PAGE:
Patricia Beard’s A Certain Summer will be ready for your beach bag on May 21.  The publisher is Gallery Books.  “Nothing ever a certain summerchanges at Wauregan.” That mystique is the tradition of the idyllic island colony off the shore of Long Island, the comforting tradition that its summer dwellers have lived by for over half a century. But in the summer of 1948, after a world war has claimed countless men—even those who came home—the time has come to deal with history’s indelible scars.  Helen Wadsworth’s husband, Arthur, was declared missing in action during an OSS operation in France, but the official explanation was mysteriously nebulous. Now raising a teenage son who longs to know the truth about his father, Helen turns to Frank Hartman—her husband’s best friend and his partner on the mission when he disappeared. Frank, however, seems more intent on filling the void in Helen’s life that Arthur’s absence has left. As Helen’s affection for Frank grows, so does her guilt, especially when Peter Gavin, a handsome Marine who was brutally tortured by the Japanese and has returned with a faithful war dog, unexpectedly stirs new desires. With her heart pulled in multiple directions, Helen doesn’t know whom to trust—especially when a shocking discovery forever alters her perception of both love and war.  Part mystery, part love story, and part insider’s view of a very private world, A Certain Summer resonates in the heart long after the last page is turned.

we need new namesAlso published on May 21 is We Need New Names by NoViolet Bulawayo from Reagan Arthur.  Darling is only 10 years old, and yet she must navigate a fragile and violent world. In Zimbabwe, Darling and her friends steal guavas, try to get the baby out of young Chipo’s belly, and grasp at memories of Before. Before their homes were destroyed by paramilitary policemen, before the school closed, before the fathers left for dangerous jobs abroad.

But Darling has a chance to escape: she has an aunt in America. She travels to this new land in search of America’s famous abundance only to find that her options as an immigrant are perilously few. NoViolet Bulawayo’s debut calls to mind the great storytellers of displacement and arrival who have come before her–from Zadie Smith to Monica Ali to J.M. Coetzee–while she tells a vivid, raw story all her own.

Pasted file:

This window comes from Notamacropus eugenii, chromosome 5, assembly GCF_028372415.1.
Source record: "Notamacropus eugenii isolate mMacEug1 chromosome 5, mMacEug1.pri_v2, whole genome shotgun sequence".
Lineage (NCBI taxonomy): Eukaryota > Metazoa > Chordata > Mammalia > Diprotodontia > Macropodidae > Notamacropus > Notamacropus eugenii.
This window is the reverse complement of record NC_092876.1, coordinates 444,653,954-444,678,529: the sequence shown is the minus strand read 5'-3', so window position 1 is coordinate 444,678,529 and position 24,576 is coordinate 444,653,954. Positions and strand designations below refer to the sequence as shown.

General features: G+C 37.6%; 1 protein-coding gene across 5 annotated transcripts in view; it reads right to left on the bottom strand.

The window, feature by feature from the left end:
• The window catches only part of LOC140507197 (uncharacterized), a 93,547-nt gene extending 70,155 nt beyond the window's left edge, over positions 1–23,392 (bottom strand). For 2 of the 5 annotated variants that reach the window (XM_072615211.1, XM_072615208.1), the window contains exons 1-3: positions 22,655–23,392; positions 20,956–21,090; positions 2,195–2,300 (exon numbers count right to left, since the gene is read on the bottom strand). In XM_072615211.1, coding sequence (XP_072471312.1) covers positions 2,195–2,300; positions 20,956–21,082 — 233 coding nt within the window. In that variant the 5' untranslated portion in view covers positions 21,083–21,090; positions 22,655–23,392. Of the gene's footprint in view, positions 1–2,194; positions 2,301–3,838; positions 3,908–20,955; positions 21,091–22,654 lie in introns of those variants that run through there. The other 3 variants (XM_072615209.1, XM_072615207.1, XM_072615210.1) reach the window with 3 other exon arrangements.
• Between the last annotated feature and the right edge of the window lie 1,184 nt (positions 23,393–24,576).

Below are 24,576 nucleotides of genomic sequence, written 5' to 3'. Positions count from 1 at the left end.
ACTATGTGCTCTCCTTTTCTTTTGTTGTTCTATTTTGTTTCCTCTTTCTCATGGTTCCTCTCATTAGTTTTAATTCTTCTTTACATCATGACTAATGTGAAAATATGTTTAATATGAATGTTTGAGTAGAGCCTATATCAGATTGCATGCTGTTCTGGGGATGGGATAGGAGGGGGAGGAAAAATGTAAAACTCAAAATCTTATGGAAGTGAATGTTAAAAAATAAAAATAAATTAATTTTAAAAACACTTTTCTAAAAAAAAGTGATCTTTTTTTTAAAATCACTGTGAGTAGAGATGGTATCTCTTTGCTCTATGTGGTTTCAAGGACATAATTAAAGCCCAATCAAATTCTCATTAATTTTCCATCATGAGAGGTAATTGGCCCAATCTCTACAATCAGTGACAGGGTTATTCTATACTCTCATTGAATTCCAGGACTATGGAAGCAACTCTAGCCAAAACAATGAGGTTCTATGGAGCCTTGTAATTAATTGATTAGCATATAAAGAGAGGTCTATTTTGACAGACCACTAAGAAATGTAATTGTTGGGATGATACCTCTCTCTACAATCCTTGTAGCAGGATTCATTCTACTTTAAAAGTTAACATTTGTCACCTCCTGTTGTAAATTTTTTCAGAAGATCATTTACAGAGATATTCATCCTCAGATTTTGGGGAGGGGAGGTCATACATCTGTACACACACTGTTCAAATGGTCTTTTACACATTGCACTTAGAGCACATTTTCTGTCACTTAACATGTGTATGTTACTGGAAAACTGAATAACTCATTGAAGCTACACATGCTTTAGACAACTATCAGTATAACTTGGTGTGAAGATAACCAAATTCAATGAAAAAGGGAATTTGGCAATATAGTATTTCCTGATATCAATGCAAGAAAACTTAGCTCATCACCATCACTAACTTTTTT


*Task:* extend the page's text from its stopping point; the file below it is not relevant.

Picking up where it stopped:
Riverhead releases what may well be another bestseller for author Khaled Hosseini on May 21, And the Mountains Echoed.  Khaled Hosseini, the #1 New York Times-bestselling author of The Kite Runner and A Thousand Splendid Suns, has written a new novel about how we love, how we take care of one another, and how the choices we make resonate through generations.

and the mountains echoed

Who doesn’t love a good thriller?  While I was no fan of The Lost Symbol by Dan Brown, I am looking forward to the release of Inferno, out May 14 from Knopf Doubleday.  As The Lost Symbol showed me, Robert Langdon works best in Europe, and not in America.

In his international blockbusters The Da Vinci Code, Angels & Demons, and The Lost Symbol, Dan Brown masterfully fused history, infernoart, codes, and symbols. In this riveting new thriller, Brown returns to his element and has crafted his highest-stakes novel to date.  
In the heart of Italy, Harvard professor of symbology Robert Langdon is drawn into a harrowing world centered on one of history’s most enduring and mysterious literary masterpieces . . . Dante’s Inferno.  Against this backdrop, Langdon battles a chilling adversary and grapples with an ingenious riddle that pulls him into a landscape of classic art, secret passageways, and futuristic science. Drawing from Dante’s dark epic poem, Langdon races to find answers and decide whom to trust . . . before the world is irrevocably altered.

Paperback Releases

If you didn’t catch these amazing reads last year, they are either now available in paperback or are coming out this month.  Don’t miss them!

yellow birdsThe Yellow Birds by Kevin Powers is out now from Little, Brown.  Powers was nominated for a National Book Award in fiction for his tale of the Iraq War.